Nina Matsumoto

and 10 more

African Swine Fever Virus (ASFV) causes a deadly disease of pigs which spread through southeast Asia in 2019. We investigated one of the first outbreaks of ASFV in Lao Peoples Democratic Republic amongst smallholder villages of Thapangtong District, Savannakhet Province. In this study, two ASFV affected villages were compared to two unaffected villages. Evidence of ASFV-like clinical signs appeared in pig herds as early as May 2019, with median epidemic days on 1 and 18 June in the two villages, respectively. Using participatory epidemiology mapping techniques, we found statistically significant spatial clustering in both outbreaks (P < 0.001). Villagers reported known risk factors for ASFV transmission  such as free-ranging management systems and wild boar access  in all four villages. The villagers reported increased pig trader activity from Vietnam before the outbreaks; however, the survey did not determine a single outbreak source. The outbreak caused substantial household financial losses with an average of 9 pigs lost to the disease, and Monte Carlo analysis estimated this to be USD 215 per household. ASFV poses a significant threat to food and financial security in smallholder communities such as Thapangtong, where 40.6% of the district’s population are affected by poverty. This study shows ASFV management in the region will require increased local government resources, knowledge of informal trader activity and wild boar monitoring alongside education and support to address intra-village risk factors such as free-ranging, correct waste disposal and swill feeding.

Victoria Brookes

and 9 more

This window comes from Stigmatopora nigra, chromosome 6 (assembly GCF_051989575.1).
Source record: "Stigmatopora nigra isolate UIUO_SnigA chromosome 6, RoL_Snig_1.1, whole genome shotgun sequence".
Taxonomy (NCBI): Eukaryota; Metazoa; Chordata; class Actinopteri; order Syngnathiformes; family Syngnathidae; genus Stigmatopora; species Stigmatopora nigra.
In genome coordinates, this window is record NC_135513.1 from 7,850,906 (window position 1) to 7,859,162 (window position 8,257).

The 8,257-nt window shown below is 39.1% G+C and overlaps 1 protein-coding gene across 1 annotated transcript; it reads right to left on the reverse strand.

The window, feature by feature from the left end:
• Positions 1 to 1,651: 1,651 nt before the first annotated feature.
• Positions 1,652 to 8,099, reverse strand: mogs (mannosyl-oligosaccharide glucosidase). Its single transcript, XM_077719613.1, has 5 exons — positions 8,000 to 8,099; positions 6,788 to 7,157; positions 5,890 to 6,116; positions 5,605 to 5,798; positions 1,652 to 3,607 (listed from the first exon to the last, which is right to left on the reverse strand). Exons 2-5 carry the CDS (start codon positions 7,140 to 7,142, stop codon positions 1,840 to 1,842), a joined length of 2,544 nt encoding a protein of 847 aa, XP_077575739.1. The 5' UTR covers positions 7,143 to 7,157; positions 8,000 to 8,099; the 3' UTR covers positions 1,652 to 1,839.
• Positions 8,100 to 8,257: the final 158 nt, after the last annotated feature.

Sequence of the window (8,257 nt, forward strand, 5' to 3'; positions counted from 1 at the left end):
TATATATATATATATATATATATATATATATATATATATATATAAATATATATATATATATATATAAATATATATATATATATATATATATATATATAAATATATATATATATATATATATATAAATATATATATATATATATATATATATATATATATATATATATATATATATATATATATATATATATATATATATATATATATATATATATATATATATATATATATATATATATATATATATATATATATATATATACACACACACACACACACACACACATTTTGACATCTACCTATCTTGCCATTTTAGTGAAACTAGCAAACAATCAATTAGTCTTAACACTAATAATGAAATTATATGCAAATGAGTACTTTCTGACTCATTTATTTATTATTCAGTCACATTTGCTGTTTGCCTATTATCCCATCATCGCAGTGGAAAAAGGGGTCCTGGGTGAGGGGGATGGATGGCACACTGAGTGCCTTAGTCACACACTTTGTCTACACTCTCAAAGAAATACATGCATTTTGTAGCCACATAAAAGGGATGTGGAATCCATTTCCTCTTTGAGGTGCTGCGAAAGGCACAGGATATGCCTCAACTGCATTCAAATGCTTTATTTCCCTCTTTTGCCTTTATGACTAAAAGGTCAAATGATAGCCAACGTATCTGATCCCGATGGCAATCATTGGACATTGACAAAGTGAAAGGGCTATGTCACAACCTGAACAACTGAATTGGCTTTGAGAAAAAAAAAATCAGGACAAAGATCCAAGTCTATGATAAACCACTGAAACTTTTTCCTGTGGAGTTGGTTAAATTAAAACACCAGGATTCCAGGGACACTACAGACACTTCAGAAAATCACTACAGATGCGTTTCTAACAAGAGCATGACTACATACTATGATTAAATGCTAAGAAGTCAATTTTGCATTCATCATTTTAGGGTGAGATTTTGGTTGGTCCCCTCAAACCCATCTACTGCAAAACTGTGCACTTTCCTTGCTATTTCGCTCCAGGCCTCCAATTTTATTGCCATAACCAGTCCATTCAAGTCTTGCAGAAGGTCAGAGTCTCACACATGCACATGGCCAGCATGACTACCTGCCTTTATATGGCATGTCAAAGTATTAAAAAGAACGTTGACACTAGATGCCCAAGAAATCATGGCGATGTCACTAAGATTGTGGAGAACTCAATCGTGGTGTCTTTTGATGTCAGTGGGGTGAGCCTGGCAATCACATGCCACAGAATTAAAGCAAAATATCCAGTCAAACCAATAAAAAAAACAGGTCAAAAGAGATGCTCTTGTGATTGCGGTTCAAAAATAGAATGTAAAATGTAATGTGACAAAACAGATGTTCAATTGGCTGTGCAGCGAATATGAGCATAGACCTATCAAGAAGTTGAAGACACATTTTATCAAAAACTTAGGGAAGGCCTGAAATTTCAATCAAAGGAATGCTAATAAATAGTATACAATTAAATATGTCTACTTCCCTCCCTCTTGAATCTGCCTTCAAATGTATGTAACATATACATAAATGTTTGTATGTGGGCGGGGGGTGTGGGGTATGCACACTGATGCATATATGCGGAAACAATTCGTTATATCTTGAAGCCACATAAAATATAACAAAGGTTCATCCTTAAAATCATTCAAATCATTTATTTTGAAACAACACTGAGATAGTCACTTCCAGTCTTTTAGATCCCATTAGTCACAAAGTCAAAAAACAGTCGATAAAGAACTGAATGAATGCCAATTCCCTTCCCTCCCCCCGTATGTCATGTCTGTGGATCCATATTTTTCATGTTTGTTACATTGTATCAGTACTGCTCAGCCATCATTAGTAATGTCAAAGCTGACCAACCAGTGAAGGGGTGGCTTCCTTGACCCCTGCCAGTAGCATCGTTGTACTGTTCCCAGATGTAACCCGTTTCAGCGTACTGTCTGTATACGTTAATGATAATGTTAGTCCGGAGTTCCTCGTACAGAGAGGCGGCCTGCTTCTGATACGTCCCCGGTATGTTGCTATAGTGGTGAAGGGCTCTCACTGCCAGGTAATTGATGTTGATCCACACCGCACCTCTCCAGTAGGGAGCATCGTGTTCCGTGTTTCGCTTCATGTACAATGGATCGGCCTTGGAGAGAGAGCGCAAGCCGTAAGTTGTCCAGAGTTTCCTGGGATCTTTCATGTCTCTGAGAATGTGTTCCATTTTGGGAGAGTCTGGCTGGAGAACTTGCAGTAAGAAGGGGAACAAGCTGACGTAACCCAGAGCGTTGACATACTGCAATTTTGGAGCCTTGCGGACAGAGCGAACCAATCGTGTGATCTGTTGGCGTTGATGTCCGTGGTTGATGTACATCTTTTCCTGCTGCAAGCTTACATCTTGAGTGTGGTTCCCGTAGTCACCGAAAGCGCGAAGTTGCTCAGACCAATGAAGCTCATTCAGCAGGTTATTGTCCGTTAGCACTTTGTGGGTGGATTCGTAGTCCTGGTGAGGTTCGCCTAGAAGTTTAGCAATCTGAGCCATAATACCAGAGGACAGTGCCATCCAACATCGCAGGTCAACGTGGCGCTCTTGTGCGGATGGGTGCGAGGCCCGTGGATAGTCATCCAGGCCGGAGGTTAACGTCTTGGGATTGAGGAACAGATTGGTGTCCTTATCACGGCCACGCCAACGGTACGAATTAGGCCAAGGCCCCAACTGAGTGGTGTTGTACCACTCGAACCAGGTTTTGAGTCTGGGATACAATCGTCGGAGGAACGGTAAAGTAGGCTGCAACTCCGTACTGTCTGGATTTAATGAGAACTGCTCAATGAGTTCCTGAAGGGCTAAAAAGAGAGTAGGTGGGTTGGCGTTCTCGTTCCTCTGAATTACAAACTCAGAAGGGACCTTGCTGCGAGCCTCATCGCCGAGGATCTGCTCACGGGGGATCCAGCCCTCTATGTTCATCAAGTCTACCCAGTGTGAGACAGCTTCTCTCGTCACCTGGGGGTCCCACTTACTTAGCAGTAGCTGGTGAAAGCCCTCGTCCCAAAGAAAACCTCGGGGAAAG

Since 2007, African swine fever virus (ASFV) has spread to countries in Europe, Asia and Oceania, and has caused devastating impacts on pigs and the pork industry. Transmission can be direct or indirect, and epidemiologic scenarios have been described in which spread occurs between free-living and domestic pigs. The purpose of this scoping review was to identify primary research in which authors made statements to support ASFV transmission between free-living and domestic pigs and assess the circumstances in which transmission events occurred. A search was conducted in five bibliographic databases and the grey literature. Two reviewers (from a team of ten) independently screened each record and charted data (demographics of the pig populations, their husbandry [domestic pigs] and habitat [free-living pigs], the spatial and temporal distribution of ASF, the occurrence or burden of ASF in the populations, and whether ticks were present in the geographic range of the pig populations). Data synthesis included statistics and a narrative summary. From 1,349 records screened, data were charted from 46 individual studies published from 1985 to 2020. Outbreak investigations revealed that whilst poor biosecurity of domestic pig operations was often reported, direct contact resulting in transmission between free-living and domestic pigs was rarely reported. Studies in which quantitative associations were made generally found that spread within populations was more important than spread between populations, although this was not always the case, particularly when domestic pigs were free-ranging. We conclude that there is limited evidence that transmission of ASFV between free-living and domestic pigs is an important feature of ASF epidemiology, especially in the current ASF epidemic in Europe and the Russian Federation. If ASFV elimination cannot be achieved in free-living pigs, compartmentalisation of free-living and domestic pig populations via biosecurity strategies could be used to support trade of domestic pigs.